“In 1962, when British filmmaker Richard Attenborough began researching what would become his 1982 Gandhi film,” writes Lauren Frayer at NPR, “he asked Jawaharlal Nehru, India’s first prime minister, how he should portray his late colleague.” Gandhi was revered, treated as a saint in his own lifetime, long before Attenborough arrived in India. But Nehru begged the filmmaker to treat the man like a mere mortal, with all his “weaknesses, his moods and his failings.” Gandhi was “much too human” to be holy.
Do Gandhi’s failings—for example his early racism (which he outgrew “quite decisively,” his biographer asserts)—mean he must be canceled? Nehru didn’t think so. But nor did he think telling the truth about a beloved public figure was anything less than intellectually honest. Gandhi’s failings, however, are maybe easier to stomach than those of his political nemesis Winston Churchill, who hated the Indian leader passionately and also, more or less, hated everyone else who didn’t belong to his idea of a master race, a hatred that even extended to the German people writ large. (He once described Indians as “the beastliest people in the world next to the Germans.”)
Churchill was thoroughly unapologetic about what Vice President Henry Wallace called his theory of “Anglo-Saxon superiority.” He has, perhaps, been “the subject of false or exaggerated allegations,” Richard Toye writes at CNN, but “he said enough horrifying things”—and backed them with colonial policy—”that there is no need to invent more.” Even his “fellow Conservative imperialists” felt his ideas were rather out-of-date “or even downright shocking.” The victims of Churchill’s racism numbered in the millions, but those colonial subjects have been erased in political and popular culture.
“There’s no Western statesman–at least in the English-speaking world–more routinely lionized than Winston Churchill,” Ishaan Tharoor writes at The Washington Post, in ritual hagiographies like 2017’s The Darkest Hour. The film portrays what is “of course, an important part of the celebrated British prime minister’s legacy,” notes Aeon, but it also “paints an extremely incomplete picture of his life.” The short claymation film above aims, with biting wit, to correct the record and how Churchill epitomized the failson tradition of the aristocracy.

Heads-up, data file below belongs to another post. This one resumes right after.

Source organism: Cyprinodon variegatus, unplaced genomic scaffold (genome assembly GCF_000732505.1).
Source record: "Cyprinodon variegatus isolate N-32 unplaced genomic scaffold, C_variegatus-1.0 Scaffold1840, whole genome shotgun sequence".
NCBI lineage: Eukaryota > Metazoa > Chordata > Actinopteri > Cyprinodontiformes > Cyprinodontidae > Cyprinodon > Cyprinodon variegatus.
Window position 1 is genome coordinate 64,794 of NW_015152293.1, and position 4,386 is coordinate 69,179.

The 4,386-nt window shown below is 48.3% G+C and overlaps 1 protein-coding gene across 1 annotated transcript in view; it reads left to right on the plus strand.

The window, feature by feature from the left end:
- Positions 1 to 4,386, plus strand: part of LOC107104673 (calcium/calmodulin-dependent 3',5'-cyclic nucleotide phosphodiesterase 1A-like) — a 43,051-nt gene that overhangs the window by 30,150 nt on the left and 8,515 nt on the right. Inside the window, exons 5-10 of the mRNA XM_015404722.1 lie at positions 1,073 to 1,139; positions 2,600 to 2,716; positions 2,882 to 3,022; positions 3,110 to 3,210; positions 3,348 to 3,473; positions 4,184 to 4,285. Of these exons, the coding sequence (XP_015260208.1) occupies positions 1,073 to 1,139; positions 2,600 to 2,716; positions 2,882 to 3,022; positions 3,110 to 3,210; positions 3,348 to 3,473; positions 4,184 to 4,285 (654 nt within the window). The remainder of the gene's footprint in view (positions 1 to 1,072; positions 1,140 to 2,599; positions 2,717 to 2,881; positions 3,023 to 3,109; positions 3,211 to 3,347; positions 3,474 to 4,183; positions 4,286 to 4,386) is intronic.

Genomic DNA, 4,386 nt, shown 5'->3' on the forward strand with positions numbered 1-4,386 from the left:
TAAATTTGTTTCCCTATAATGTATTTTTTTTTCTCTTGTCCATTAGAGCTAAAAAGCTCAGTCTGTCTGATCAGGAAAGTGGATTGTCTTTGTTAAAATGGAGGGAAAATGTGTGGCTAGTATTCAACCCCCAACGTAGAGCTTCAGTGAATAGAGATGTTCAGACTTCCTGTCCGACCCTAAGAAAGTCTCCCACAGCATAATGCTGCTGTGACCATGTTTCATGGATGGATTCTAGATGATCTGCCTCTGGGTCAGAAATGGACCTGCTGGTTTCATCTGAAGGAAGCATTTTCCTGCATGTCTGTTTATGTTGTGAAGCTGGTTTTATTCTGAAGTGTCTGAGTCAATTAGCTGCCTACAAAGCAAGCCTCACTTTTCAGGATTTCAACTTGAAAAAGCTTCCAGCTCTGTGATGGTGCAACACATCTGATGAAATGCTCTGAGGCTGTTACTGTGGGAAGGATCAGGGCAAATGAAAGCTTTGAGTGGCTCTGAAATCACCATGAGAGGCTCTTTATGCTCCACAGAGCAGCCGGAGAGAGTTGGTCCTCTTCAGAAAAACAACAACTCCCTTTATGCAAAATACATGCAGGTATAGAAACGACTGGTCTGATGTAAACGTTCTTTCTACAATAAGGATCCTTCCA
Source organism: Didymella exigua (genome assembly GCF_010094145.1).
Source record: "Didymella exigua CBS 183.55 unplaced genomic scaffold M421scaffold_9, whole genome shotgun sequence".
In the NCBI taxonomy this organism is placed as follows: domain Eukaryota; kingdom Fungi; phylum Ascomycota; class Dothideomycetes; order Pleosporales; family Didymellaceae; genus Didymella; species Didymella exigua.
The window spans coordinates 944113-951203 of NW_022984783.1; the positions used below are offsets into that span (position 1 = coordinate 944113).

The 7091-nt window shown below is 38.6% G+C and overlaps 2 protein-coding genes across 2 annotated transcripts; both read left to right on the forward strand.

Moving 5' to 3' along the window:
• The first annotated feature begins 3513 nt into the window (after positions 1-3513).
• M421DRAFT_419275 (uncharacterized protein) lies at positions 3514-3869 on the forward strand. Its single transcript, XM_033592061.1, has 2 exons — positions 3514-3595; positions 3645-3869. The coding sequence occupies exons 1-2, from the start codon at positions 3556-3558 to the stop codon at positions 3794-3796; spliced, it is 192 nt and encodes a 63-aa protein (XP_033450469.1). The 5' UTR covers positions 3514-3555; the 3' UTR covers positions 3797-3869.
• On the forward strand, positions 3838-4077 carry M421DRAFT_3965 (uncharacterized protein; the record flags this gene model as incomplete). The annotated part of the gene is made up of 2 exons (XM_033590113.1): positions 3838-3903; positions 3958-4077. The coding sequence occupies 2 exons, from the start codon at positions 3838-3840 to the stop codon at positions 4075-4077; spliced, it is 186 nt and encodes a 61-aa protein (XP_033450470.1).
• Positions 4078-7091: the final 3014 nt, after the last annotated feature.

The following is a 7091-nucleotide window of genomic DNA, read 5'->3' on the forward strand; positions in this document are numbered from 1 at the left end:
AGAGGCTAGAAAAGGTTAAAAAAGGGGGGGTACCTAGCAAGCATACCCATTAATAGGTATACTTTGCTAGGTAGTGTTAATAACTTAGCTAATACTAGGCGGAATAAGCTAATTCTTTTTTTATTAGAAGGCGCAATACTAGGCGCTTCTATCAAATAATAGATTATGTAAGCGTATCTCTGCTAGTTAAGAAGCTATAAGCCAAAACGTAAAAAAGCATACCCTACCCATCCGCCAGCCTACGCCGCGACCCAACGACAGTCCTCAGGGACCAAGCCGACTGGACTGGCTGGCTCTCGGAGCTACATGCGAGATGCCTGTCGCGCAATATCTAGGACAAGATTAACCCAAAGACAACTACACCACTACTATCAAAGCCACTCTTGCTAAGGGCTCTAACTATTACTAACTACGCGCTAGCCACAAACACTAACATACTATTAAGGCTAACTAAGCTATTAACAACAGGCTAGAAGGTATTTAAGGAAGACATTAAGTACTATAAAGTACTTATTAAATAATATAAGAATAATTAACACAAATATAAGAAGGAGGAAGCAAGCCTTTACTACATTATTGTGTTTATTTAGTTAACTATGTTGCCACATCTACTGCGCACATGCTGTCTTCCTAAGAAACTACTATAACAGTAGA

During his military career, Churchill “had great fun laying waste to entire villages in the Swat Valley in what is now known in Pakistan.” Claymation Churchill informs us that he “also killed several savages in the Sudan.” Churchill, the great hero of World War II and staunch enemy of the Nazis, opposed women’s suffrage and embraced eugenics and “the sterilization of the feeble-minded.” (He once wrote an article claiming “it may be that, unwittingly, [Jews] are inviting persecution–that they have been partly responsible for the antagonism from which they suffer.”) The catalogue of abuses continues.
The short, by UK filmmaker Steve Roberts, tells truths about Churchill that “are often glossed over in surface-level treatments of Churchill’s biography.” They are not, by any stretch, insignificant truths. If someone were to find them very upsetting, I might suggest they take it up with Churchill….
Winston Churchill Gets a Doctor’s Note to Drink “Unlimited” Alcohol in Prohibition America (1932)
Winston Churchill’s Paintings: Great Statesman, Surprisingly Good Artist
Winston Churchill Praises the Virtue of “Brevity” in Memos to His Staff: Concise Writing Leads to Clearer Thinking
Josh Jones is a writer and musician based in Washington, DC. Follow him @jdmagness